There’s nothing quite like good old fashioned bread if you ask me – the kind that is hearty, full of flavour and cuts into nice and thick slices. I do like white bread just like most other people but I’m also partial to whole wheat bread and multi-grain bread so I’m always game to bake them when I can (which is not too often, I must confess)
The Bread Baking Babes are baking Granary Bread this month, and I’m presenting my version of Granary Style Bread Loaf. We’re baking from a recipe chosen for us by Tanna. She was visiting her son and his family and their children’s’ nanny had a bread book with a recipe for Granary bread. Now Granary bread is an English bread made using Granary flour which is a UK brand of brown flour with malted wheat flakes that is milled by Rank Hovis Limited.
Apparently, how Granary flour is made and its composition is a closely guarded secret but this flour that has been in use for years now. The origin of Granary flour is attributed by some to the Benedictine Monks of Burton Abbey. They were supposed to have accidentally discovered, while experimenting with a method for brewing ale, that malted wheat flakes improved the flavour of their bread tremendously.
So Granary Bread is bread made from mainly white flour mixed with a proportion of wholemeal flour, malt powder and malted grains. I understand from the various sources on the net that bread made from Granary flour has a distinctive “malty” and nutty taste, and is slightly lighter than bread made with whole-meal flour. Never having heard of Granary flour or the bread until I saw this month’s recipe, I also discovered that Granary flour is not easy to come by if you live outside the UK.
Tanna who gave us the recipe did warn us that those of us who didn’t have access to Granary flour would have to get quite creative with substitution. Her exact words were “Use your imagination. Remember when you were little and made mud pies? We’re playing around here.” I joked about it with the others in the group that I would perhaps have to the most creative as I would need to look for substitutions for everything except water, yeast, salt and butter!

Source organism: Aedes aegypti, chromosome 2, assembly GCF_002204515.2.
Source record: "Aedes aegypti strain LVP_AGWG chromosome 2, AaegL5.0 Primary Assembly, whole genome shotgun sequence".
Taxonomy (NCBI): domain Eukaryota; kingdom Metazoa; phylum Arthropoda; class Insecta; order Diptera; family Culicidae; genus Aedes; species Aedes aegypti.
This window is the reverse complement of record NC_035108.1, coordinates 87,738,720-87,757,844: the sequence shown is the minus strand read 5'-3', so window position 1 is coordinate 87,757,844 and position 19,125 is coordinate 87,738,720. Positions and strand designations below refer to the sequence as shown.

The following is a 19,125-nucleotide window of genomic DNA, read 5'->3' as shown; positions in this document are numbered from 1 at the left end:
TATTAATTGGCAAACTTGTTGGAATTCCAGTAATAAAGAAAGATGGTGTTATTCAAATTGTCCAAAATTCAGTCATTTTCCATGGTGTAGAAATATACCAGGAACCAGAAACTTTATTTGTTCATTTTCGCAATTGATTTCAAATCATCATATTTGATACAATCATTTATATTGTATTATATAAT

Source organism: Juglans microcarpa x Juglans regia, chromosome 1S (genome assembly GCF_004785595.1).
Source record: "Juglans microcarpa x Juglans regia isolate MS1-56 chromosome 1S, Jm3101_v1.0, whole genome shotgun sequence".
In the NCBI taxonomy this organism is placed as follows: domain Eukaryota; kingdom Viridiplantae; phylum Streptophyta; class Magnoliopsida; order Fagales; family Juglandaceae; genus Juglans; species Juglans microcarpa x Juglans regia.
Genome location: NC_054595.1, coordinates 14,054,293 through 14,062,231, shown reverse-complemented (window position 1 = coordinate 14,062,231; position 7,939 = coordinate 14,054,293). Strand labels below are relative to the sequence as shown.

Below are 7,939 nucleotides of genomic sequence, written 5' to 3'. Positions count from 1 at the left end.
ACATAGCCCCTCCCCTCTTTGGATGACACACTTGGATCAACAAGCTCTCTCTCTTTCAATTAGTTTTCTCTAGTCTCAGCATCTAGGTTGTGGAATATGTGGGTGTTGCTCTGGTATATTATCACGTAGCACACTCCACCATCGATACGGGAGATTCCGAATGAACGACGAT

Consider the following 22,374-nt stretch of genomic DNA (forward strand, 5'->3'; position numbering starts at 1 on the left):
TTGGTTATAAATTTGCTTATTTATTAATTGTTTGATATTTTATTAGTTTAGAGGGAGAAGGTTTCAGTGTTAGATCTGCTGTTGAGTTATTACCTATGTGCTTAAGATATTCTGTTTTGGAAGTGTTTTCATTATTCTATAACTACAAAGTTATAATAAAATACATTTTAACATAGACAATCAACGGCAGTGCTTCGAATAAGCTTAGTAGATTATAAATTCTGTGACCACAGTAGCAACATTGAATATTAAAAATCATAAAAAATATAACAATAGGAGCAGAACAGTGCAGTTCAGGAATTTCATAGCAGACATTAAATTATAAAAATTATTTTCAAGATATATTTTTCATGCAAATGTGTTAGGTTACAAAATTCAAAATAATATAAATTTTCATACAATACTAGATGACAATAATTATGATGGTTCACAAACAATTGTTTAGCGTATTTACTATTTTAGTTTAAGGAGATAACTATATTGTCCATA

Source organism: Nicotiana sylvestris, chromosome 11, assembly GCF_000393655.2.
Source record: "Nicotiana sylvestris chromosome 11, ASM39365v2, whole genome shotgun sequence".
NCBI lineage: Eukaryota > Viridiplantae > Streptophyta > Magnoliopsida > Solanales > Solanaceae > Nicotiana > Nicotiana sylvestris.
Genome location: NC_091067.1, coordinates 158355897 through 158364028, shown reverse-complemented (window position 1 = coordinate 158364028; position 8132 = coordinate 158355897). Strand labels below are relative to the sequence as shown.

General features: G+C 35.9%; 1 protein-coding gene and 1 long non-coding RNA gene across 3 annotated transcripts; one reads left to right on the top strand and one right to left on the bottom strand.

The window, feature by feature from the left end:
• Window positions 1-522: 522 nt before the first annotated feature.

I live in India, and though we have a history of British colonialism and they did leave some delightful food traditions behind, they never brought Granary flour with them (not that I’m aware of anyways). Taking courage and inspiration from some of Tanna’s suggestions about getting creative with this bread, I decided to make my version of a Granary Style Bread Loaf. I used Quaker’s Oats Plus which is a mixture of oats and other grain flakes (toasted for more flavour) instead of wheat flakes, sprouted ragi flour/ teezan (fox millet flour) to replace the ‘malted’ effect, some whole wheat flour and threw in some broken/ cracked wheat for fun.
I stuck with using bread flour (again a substitute with all-purpose flour and wheat gluten) as I was baking this for the first time and didn’t want an all wheat loaf that was heavy/ dense and no one wanted to eat!
Having made the bread, I can say it’s a bread we liked. Hearty, a bit dense yet full of flavour, this is bread that’s now on “regular bread” list. It makes really good sandwiches, and stays moist for a couple of days after baking. (Adapted from King Arthur Flour).
My Version of the Granary-Style Bread Loaf
- 1 cup water lukewarm
- 1/4 cup oats rolled , toasted (I used Quaker Oats Plus-Multigrain)
- 1/4 cup wheat cracked / broken
- 3/4 cup whole wheat flour
- 1/3 cup finger millet flour sprouted (ragi malt/ teezan)
- 1 1/4 tsps yeast instant (1/2 tsp + 3/4 tsp)
- 1 tsp salt
- 1 tbsp honey
- 1 1/2 to 2 cups bread flour *
- I added 2 tsp vital wheat gluten for about 1 3/4 cups all-purpose flour (which is what I ended up using here) as a substitute for bread flour.
- Pour the 1 cup of water into a mixing bowl. Stir in the barley malt, wheat flakes and white wheat flour. Mix in 1/2 tsp of the yeast, and cover the bowl loosely with film. The sponge will have the consistency of a very thick doughy batter which will loosen up slightly by next morning. Let this sponge sit at room temperature overnight.
- You can proceed by kneading the dough by hand or machine. As usual, I turn to my faithful food processor. The next morning, put the sponge into the bowl of the processor. Add the remaining yeast and about 1 1/4 cups of the bread flour. Mix well and then add the salt, the oil and the honey. Mix and then add enough flour and knead until you have a shaggy dough that begins to hold together and pull away from the sides of the bowl.
- Turn the dough out onto a lightly floured work surface, and knead until it's cohesive. Give it a rest while you clean out and lightly oil your bowl. Continue kneading for several minutes, adding only enough flour so that the dough from sticking to you or the work surface.
- Shape the dough into a ball, and place in a oiled bowl, turning it to coat it all over. Cover loosely and let it rise till almost double in volume. This should take about 1 1/2 hours.
- Gently deflate the dough and shape it into a log. Place it in a lightly greased 8 -1/2" x 4-1/2"- loaf pan. Cover loosely and let it rise until about 3/4th in volume. Brush the top of the loaf with some milk and sprinkle oats/ wheat flakes.
- Bake it at 190C (375F) for 30 to 40 minutes till the loaf is brown and sounds hollow when tapped. Turn it out onto a wire rack and let it cool completely before slicing.